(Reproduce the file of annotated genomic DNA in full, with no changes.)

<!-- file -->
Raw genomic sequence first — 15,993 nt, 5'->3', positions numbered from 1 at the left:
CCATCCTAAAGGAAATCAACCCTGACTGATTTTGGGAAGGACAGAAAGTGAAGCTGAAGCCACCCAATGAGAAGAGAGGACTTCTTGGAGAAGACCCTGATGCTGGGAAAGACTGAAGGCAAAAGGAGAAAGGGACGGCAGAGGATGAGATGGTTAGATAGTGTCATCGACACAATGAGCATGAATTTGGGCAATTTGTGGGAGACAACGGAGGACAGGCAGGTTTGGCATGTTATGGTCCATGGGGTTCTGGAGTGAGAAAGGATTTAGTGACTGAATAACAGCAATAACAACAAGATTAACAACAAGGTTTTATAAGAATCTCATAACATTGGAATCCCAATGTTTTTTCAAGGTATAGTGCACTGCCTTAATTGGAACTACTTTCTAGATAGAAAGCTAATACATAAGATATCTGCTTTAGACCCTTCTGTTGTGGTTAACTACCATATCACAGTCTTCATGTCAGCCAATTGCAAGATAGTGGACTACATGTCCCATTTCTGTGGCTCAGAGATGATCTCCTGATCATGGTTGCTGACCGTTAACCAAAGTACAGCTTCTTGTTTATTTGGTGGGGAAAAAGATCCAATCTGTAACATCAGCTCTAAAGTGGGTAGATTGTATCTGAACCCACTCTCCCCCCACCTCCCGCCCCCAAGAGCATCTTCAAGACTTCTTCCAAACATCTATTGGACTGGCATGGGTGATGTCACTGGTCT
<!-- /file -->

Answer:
Raw genomic sequence first — 15,993 nt, 5'->3', positions numbered from 1 at the left:
CCATCCTAAAGGAAATCAACCCTGACTGATTTTGGGAAGGACAGAAAGTGAAGCTGAAGCCACCCAATGAGAAGAGAGGACTTCTTGGAGAAGACCCTGATGCTGGGAAAGACTGAAGGCAAAAGGAGAAAGGGACGGCAGAGGATGAGATGGTTAGATAGTGTCATCGACACAATGAGCATGAATTTGGGCAATTTGTGGGAGACAACGGAGGACAGGCAGGTTTGGCATGTTATGGTCCATGGGGTTCTGGAGTGAGAAAGGATTTAGTGACTGAATAACAGCAATAACAACAAGATTAACAACAAGGTTTTATAAGAATCTCATAACATTGGAATCCCAATGTTTTTTCAAGGTATAGTGCACTGCCTTAATTGGAACTACTTTCTAGATAGAAAGCTAATACATAAGATATCTGCTTTAGACCCTTCTGTTGTGGTTAACTACCATATCACAGTCTTCATGTCAGCCAATTGCAAGATAGTGGACTACATGTCCCATTTCTGTGGCTCAGAGATGATCTCCTGATCATGGTTGCTGACCGTTAACCAAAGTACAGCTTCTTGTTTATTTGGTGGGGAAAAAGATCCAATCTGTAACATCAGCTCTAAAGTGGGTAGATTGTATCTGAACCCACTCTCCCCCCACCTCCCGCCCCCAAGAGCATCTTCAAGACTTCTTCCAAACATCTATTGGACTGGCATGGGTGATGTCACTGGTCT